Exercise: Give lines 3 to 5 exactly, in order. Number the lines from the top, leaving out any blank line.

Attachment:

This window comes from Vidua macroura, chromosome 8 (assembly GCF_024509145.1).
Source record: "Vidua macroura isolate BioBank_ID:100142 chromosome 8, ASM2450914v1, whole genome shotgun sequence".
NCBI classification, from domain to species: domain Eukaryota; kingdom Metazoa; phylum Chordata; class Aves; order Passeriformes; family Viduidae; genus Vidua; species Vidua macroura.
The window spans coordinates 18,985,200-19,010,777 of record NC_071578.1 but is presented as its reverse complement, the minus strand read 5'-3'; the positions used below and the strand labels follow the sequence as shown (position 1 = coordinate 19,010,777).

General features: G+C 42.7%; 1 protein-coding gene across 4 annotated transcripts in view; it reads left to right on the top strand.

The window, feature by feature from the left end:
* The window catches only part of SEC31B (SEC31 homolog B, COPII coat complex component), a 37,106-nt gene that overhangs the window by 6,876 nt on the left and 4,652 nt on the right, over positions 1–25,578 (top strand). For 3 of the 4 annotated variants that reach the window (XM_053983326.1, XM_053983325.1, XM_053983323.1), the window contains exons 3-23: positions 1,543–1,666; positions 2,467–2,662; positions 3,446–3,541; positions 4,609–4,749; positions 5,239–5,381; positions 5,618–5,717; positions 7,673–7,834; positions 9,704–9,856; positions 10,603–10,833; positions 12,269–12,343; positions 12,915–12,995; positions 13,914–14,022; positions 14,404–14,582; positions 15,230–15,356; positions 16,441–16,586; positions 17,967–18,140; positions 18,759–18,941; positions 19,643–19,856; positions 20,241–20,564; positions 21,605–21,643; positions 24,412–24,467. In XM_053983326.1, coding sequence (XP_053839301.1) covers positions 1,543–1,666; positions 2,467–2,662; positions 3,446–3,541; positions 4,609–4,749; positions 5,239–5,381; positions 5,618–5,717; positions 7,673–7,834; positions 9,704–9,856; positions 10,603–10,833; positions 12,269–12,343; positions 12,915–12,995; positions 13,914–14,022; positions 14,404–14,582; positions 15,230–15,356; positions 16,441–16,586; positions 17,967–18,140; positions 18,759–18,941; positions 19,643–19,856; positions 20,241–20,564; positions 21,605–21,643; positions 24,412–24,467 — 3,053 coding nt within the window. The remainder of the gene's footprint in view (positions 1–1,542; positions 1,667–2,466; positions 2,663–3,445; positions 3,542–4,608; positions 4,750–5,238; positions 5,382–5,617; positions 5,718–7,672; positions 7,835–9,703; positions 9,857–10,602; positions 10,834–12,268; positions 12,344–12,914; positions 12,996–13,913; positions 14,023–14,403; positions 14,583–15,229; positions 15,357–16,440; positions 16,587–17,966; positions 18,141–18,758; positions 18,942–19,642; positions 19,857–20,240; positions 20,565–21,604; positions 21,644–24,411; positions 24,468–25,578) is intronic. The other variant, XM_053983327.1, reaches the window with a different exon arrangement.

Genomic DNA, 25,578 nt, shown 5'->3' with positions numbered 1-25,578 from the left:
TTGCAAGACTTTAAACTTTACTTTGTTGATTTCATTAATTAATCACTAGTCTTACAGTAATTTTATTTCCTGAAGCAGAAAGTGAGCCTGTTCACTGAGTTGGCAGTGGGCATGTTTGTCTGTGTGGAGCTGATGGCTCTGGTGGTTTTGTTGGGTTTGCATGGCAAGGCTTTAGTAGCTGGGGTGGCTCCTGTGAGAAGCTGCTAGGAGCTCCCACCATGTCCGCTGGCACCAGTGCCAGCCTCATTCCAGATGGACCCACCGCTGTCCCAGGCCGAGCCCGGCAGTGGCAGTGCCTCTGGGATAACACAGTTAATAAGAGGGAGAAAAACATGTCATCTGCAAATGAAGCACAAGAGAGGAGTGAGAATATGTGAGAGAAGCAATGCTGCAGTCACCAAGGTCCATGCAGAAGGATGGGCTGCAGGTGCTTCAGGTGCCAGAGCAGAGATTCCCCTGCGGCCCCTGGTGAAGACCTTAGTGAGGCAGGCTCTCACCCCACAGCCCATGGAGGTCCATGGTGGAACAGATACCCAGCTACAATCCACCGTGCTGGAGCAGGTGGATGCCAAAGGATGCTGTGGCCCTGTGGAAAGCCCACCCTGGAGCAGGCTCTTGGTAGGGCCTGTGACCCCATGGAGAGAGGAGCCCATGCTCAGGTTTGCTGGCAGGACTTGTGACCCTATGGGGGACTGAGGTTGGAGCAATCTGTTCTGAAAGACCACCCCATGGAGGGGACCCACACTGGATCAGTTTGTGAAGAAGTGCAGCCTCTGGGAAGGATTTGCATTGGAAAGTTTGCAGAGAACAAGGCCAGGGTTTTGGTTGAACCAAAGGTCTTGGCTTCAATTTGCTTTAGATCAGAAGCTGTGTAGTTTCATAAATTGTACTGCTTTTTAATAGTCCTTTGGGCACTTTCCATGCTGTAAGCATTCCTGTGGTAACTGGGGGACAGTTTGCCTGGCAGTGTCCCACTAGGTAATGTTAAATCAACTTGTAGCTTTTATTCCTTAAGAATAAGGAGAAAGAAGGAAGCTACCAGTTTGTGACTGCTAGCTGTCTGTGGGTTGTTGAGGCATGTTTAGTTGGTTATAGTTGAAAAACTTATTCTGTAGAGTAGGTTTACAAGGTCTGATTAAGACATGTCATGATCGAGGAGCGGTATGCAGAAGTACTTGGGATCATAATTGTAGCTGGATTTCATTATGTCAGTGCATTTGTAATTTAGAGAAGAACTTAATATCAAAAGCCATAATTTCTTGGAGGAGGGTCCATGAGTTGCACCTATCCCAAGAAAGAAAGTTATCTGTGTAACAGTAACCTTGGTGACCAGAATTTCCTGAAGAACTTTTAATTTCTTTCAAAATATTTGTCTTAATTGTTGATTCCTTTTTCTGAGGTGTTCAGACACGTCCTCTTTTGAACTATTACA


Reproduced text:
NCBI classification, from domain to species: domain Eukaryota; kingdom Metazoa; phylum Chordata; class Aves; order Passeriformes; family Viduidae; genus Vidua; species Vidua macroura.
The window spans coordinates 18,985,200-19,010,777 of record NC_071578.1 but is presented as its reverse complement, the minus strand read 5'-3'; the positions used below and the strand labels follow the sequence as shown (position 1 = coordinate 19,010,777).

General features: G+C 42.7%; 1 protein-coding gene across 4 annotated transcripts in view; it reads left to right on the top strand.